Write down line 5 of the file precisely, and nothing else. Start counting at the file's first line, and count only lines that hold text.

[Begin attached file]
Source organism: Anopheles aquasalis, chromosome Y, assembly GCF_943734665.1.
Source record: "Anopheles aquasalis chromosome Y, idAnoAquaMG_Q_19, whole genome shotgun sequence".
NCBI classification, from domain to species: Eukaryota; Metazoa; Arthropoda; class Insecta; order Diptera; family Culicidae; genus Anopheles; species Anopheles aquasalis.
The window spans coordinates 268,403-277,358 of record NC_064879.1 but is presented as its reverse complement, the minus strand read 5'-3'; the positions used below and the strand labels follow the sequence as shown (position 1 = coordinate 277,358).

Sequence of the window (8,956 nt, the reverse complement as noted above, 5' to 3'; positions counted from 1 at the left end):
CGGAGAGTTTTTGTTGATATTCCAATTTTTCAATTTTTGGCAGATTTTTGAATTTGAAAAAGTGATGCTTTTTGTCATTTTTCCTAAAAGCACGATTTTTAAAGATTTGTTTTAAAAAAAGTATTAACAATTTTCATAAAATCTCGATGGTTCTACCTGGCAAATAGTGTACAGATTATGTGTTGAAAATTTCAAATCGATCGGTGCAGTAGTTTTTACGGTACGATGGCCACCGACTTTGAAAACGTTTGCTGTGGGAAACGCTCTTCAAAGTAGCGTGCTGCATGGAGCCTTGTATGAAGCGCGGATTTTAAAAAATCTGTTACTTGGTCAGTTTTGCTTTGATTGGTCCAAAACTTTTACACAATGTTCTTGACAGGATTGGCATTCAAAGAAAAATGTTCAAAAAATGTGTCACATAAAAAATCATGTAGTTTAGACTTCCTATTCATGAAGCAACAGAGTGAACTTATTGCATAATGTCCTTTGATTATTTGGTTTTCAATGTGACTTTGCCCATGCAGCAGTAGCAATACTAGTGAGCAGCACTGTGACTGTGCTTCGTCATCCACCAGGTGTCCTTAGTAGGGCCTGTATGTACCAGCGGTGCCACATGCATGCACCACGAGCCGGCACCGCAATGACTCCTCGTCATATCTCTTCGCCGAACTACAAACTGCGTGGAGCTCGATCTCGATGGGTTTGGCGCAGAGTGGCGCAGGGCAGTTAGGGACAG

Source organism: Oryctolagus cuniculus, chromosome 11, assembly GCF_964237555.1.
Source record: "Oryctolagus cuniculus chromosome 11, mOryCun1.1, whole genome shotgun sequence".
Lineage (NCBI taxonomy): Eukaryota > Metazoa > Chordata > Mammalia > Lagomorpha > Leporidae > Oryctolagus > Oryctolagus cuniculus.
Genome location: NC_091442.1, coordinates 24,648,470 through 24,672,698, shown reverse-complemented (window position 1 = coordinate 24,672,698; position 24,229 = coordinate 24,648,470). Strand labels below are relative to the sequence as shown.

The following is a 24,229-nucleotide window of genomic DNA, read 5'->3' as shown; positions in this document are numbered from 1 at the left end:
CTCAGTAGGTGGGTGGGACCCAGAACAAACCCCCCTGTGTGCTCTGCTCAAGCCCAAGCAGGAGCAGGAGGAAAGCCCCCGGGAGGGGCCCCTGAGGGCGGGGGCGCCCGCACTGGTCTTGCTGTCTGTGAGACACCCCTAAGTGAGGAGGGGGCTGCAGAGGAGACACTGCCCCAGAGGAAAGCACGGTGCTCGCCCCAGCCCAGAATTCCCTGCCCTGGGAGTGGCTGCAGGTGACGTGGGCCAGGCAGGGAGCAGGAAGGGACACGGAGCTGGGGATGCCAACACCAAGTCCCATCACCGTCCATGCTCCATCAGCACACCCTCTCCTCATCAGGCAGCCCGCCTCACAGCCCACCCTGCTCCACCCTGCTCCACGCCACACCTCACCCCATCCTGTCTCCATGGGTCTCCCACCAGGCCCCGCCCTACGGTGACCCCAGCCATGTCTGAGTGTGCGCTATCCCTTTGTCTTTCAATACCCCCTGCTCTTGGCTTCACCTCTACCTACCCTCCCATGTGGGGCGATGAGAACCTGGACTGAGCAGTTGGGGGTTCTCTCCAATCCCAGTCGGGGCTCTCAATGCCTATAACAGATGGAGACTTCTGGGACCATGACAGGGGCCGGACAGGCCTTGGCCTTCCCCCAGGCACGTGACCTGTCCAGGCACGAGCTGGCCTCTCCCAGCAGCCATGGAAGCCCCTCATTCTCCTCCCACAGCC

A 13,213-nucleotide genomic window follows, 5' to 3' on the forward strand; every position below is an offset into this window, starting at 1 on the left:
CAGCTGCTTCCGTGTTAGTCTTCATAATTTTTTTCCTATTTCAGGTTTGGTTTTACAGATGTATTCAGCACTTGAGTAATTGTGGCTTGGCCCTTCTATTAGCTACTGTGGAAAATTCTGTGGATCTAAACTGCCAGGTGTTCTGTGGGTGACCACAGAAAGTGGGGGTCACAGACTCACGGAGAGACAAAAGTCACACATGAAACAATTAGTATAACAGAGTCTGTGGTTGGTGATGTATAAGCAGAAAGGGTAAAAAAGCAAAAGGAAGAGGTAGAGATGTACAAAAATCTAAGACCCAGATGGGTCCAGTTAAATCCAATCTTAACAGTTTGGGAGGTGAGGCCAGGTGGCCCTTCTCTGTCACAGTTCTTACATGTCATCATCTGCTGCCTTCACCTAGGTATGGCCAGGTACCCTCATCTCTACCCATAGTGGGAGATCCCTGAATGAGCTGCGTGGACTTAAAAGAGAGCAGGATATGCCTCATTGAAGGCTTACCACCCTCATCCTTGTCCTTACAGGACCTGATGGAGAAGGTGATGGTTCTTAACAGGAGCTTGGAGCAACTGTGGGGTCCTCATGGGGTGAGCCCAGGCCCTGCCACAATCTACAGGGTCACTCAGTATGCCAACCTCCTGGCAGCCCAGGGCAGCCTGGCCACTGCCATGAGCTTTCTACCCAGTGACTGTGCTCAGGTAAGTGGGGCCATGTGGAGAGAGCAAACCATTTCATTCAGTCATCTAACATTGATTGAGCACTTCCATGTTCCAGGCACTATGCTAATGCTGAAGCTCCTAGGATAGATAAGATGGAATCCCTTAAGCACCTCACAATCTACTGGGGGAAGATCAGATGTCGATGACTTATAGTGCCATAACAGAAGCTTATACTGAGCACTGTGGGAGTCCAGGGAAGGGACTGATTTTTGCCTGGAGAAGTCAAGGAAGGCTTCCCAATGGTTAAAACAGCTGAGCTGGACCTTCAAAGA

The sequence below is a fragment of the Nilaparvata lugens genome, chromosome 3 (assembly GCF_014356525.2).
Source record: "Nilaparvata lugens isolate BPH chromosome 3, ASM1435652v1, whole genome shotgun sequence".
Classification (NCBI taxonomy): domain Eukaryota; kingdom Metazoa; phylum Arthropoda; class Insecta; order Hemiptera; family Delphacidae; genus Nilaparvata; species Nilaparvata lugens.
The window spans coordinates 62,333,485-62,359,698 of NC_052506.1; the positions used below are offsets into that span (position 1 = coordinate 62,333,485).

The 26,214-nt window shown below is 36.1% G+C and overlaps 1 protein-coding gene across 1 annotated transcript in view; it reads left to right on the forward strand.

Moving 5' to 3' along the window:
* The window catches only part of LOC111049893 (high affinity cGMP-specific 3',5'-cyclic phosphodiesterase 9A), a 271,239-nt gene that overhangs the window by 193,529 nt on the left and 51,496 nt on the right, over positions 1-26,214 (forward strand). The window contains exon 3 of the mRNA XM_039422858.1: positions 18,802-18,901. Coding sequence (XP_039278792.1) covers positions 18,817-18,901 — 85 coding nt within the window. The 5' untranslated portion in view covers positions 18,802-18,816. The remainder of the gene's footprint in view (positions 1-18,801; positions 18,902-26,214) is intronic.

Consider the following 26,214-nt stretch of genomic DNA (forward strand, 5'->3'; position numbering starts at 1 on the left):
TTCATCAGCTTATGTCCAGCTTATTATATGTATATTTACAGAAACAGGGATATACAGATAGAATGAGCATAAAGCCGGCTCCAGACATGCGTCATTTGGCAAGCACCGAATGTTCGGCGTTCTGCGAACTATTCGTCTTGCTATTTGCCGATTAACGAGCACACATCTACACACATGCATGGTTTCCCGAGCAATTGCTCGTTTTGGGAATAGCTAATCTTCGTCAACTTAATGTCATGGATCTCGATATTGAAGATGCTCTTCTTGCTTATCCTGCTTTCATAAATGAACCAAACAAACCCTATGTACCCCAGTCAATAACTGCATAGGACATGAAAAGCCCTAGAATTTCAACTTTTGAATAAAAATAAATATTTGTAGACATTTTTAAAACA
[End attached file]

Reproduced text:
Sequence of the window (8,956 nt, the reverse complement as noted above, 5' to 3'; positions counted from 1 at the left end):